More Than Medicine

February 26, 2014 • Bolivia
More Than Medicine
Villagers living on the banks of the Amazon River gather around the Ruth Bell riverboat to receive medical care.

A Samaritan’s Purse team in Bolivia finds a unique way to help a man who has been a patient of the Ruth Bell riverboat.

By Tom Ovington, community health and logistics assistant in the Samaritan’s Purse Bolivia office.

Epiphanio Calda Villarroel spends almost all his time in a wheelchair. The 43-year-old man has lived in 27 de Mayo, a village on the Isiboro River, all his life. He was raised by his aunt, Palina, and worked on a local cattle ranch as a young man. When he was 16, fellow workers found him unconscious and severely injured after he was thrown from his horse. That was the last day that Epiphanio walked.

Three years ago, Epiphanio became a patient of the Ruth Bell riverboat.

The Ruth Bell is a hospital boat operated by Samaritan’s Purse and often staffed by volunteers sent by World Medical Mission that brings medical and dental care and the Good News of Jesus Christ to isolated communities along tributaries of the Amazon River in Bolivia.

The residents of these villages have no medical care and must travel by small boat many hours, sometimes even days, to reach a doctor. It’s a privilege to know and serve these resilient people, most of whom are members of indigenous groups that have lived there for countless generations.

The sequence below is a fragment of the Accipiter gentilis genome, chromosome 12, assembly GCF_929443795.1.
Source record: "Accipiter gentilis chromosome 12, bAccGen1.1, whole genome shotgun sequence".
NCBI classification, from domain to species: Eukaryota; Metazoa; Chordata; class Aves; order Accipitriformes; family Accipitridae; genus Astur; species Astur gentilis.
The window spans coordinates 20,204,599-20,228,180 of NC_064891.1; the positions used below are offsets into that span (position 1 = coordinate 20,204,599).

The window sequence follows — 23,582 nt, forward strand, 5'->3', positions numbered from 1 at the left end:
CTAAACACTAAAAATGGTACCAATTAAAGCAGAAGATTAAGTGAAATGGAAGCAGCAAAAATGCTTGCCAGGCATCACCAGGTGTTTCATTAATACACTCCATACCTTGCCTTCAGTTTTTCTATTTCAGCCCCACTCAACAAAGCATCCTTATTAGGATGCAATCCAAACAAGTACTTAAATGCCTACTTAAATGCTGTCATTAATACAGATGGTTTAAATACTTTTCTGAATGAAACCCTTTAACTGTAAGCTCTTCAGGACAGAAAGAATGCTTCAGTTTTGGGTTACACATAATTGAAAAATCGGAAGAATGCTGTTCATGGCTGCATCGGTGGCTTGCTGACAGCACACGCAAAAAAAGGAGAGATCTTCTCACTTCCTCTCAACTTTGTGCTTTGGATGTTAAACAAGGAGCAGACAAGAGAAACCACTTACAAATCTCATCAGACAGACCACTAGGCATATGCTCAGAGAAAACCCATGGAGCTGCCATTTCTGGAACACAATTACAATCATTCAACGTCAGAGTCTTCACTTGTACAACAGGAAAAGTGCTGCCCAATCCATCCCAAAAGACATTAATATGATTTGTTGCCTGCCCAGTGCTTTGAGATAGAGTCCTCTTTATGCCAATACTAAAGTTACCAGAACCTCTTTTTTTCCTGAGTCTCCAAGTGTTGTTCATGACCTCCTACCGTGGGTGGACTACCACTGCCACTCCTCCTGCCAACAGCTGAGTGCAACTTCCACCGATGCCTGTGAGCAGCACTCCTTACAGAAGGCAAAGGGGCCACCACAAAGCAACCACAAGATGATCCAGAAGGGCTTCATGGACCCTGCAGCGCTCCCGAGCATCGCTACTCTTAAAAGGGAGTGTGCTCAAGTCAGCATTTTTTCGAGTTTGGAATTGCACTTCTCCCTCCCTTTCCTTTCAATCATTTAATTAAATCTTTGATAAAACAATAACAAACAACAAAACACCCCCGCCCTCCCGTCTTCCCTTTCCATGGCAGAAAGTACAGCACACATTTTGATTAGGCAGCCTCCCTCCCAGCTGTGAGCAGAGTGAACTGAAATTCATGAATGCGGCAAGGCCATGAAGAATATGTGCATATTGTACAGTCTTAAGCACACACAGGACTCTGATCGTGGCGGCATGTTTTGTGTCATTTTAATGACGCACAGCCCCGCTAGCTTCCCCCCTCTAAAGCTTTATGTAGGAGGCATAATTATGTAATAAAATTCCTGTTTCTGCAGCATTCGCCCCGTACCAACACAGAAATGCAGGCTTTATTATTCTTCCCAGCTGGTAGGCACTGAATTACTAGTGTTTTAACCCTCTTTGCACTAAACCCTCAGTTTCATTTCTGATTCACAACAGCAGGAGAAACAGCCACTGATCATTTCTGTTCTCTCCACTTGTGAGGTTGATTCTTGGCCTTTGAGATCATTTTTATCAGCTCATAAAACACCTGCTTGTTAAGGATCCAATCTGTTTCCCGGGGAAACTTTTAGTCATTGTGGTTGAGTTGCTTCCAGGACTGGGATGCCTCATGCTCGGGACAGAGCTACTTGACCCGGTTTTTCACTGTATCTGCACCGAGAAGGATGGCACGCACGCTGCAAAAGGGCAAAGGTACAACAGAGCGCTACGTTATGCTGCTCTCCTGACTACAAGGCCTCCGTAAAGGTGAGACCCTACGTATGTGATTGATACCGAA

More Than Medicine

Epiphanio has spent his life in a wheelchair since he was 16. The tires were worn, so Samaritan’s Purse provided him with new ones.

Epiphanio is well cared for by his aunt, though five years ago he began to suffer from Parkinson’s-like symptoms. He spends his days in his wheelchair, surrounded by his extended family, gazing at the Isiboro. It was the wheelchair that presented us with an unusual way to help.

The wheelchair, having been adapted to the muddy conditions, uses bicycle tires, and they were old and worn out. Paulina asked us if we could purchase new tires so they could push Epiphanio around their “chaco” (homestead), and we quickly agreed to meet the need.

What a joy it was to give him the tires and inner tubes the next time we visited. As we put the tires in his hands, we shared the message of love through Jesus Christ, and Epiphanio’s expression said what he could not speak: that he now knows he is important to the Creator of all and has not been forgotten. “… As you did it to one of the least of these my brothers, you did it to me” (Matthew 25:40b, ESV).

The gift of tires for his wheelchair meant so much to Epiphanio and his family and shows how small things and simple gestures can make a practical difference. Like Jesus often did, we met a need by listening and responding. It reminded us that the ministry of the Ruth Bell is more than medicine.

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